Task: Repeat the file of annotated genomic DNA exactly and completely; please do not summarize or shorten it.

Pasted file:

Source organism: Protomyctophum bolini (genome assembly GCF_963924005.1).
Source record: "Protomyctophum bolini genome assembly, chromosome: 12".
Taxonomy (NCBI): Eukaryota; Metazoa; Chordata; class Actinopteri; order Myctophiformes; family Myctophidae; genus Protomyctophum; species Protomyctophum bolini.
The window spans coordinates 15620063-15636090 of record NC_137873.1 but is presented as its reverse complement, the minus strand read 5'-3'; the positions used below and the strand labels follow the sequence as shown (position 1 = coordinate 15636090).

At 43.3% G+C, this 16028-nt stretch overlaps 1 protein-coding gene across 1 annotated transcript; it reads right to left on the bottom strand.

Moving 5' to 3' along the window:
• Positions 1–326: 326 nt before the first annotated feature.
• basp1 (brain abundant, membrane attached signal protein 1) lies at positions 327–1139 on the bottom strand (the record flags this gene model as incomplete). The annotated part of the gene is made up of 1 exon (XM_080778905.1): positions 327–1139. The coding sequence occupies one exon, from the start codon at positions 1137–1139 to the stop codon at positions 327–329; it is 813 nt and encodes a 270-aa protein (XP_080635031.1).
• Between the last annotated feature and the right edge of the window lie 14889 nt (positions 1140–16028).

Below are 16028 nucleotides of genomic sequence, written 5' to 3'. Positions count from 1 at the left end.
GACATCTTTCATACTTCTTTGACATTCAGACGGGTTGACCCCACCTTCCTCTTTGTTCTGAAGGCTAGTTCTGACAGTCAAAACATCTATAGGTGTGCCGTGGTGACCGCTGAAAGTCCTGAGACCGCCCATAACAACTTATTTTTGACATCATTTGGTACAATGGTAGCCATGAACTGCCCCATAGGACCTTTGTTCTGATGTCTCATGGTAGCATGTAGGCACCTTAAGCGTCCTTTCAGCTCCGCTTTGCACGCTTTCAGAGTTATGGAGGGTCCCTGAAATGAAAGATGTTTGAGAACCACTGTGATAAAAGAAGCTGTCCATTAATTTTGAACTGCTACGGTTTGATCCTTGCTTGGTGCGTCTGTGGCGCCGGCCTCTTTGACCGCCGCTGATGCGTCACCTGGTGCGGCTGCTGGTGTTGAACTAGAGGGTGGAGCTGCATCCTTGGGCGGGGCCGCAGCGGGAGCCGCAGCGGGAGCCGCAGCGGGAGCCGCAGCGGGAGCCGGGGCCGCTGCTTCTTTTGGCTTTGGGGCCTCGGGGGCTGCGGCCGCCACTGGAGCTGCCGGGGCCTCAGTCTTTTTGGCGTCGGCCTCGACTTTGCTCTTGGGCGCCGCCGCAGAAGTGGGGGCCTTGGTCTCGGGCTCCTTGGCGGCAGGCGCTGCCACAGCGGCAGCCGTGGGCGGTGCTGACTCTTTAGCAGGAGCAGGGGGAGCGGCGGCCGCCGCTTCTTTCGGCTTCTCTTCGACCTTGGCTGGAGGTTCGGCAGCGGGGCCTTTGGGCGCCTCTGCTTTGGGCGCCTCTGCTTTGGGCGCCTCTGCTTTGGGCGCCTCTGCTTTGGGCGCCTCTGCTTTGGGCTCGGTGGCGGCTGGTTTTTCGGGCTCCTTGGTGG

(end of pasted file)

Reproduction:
Source organism: Protomyctophum bolini (genome assembly GCF_963924005.1).
Source record: "Protomyctophum bolini genome assembly, chromosome: 12".
Taxonomy (NCBI): Eukaryota; Metazoa; Chordata; class Actinopteri; order Myctophiformes; family Myctophidae; genus Protomyctophum; species Protomyctophum bolini.
The window spans coordinates 15620063-15636090 of record NC_137873.1 but is presented as its reverse complement, the minus strand read 5'-3'; the positions used below and the strand labels follow the sequence as shown (position 1 = coordinate 15636090).

At 43.3% G+C, this 16028-nt stretch overlaps 1 protein-coding gene across 1 annotated transcript; it reads right to left on the bottom strand.

Moving 5' to 3' along the window:
• Positions 1–326: 326 nt before the first annotated feature.
• basp1 (brain abundant, membrane attached signal protein 1) lies at positions 327–1139 on the bottom strand (the record flags this gene model as incomplete). The annotated part of the gene is made up of 1 exon (XM_080778905.1): positions 327–1139. The coding sequence occupies one exon, from the start codon at positions 1137–1139 to the stop codon at positions 327–329; it is 813 nt and encodes a 270-aa protein (XP_080635031.1).
• Between the last annotated feature and the right edge of the window lie 14889 nt (positions 1140–16028).

Below are 16028 nucleotides of genomic sequence, written 5' to 3'. Positions count from 1 at the left end.
GACATCTTTCATACTTCTTTGACATTCAGACGGGTTGACCCCACCTTCCTCTTTGTTCTGAAGGCTAGTTCTGACAGTCAAAACATCTATAGGTGTGCCGTGGTGACCGCTGAAAGTCCTGAGACCGCCCATAACAACTTATTTTTGACATCATTTGGTACAATGGTAGCCATGAACTGCCCCATAGGACCTTTGTTCTGATGTCTCATGGTAGCATGTAGGCACCTTAAGCGTCCTTTCAGCTCCGCTTTGCACGCTTTCAGAGTTATGGAGGGTCCCTGAAATGAAAGATGTTTGAGAACCACTGTGATAAAAGAAGCTGTCCATTAATTTTGAACTGCTACGGTTTGATCCTTGCTTGGTGCGTCTGTGGCGCCGGCCTCTTTGACCGCCGCTGATGCGTCACCTGGTGCGGCTGCTGGTGTTGAACTAGAGGGTGGAGCTGCATCCTTGGGCGGGGCCGCAGCGGGAGCCGCAGCGGGAGCCGCAGCGGGAGCCGCAGCGGGAGCCGGGGCCGCTGCTTCTTTTGGCTTTGGGGCCTCGGGGGCTGCGGCCGCCACTGGAGCTGCCGGGGCCTCAGTCTTTTTGGCGTCGGCCTCGACTTTGCTCTTGGGCGCCGCCGCAGAAGTGGGGGCCTTGGTCTCGGGCTCCTTGGCGGCAGGCGCTGCCACAGCGGCAGCCGTGGGCGGTGCTGACTCTTTAGCAGGAGCAGGGGGAGCGGCGGCCGCCGCTTCTTTCGGCTTCTCTTCGACCTTGGCTGGAGGTTCGGCAGCGGGGCCTTTGGGCGCCTCTGCTTTGGGCGCCTCTGCTTTGGGCGCCTCTGCTTTGGGCGCCTCTGCTTTGGGCGCCTCTGCTTTGGGCTCGGTGGCGGCTGGTTTTTCGGGCTCCTTGGTGG